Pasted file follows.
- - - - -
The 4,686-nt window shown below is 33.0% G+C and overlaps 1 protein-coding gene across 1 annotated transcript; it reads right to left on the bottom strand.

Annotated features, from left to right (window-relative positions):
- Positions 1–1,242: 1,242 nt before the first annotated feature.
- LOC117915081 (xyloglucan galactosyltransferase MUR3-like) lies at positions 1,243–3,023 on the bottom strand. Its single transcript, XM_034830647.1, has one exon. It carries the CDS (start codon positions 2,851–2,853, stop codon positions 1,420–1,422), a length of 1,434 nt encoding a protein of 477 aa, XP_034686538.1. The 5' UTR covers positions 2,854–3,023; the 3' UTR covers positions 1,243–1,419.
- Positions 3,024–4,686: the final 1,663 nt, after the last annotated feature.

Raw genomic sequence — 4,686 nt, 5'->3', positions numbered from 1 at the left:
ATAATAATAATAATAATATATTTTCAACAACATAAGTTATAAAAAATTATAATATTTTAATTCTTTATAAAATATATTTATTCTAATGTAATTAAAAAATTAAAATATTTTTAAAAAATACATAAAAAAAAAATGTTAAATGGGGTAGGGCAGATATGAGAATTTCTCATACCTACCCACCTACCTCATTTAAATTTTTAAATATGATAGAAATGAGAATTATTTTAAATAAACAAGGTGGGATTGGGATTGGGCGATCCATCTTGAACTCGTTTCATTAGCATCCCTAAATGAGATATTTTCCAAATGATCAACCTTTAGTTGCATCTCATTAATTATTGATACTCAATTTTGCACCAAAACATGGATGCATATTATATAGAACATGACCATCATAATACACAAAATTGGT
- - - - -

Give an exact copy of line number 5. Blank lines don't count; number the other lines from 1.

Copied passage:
- Positions 3,024–4,686: the final 1,663 nt, after the last annotated feature.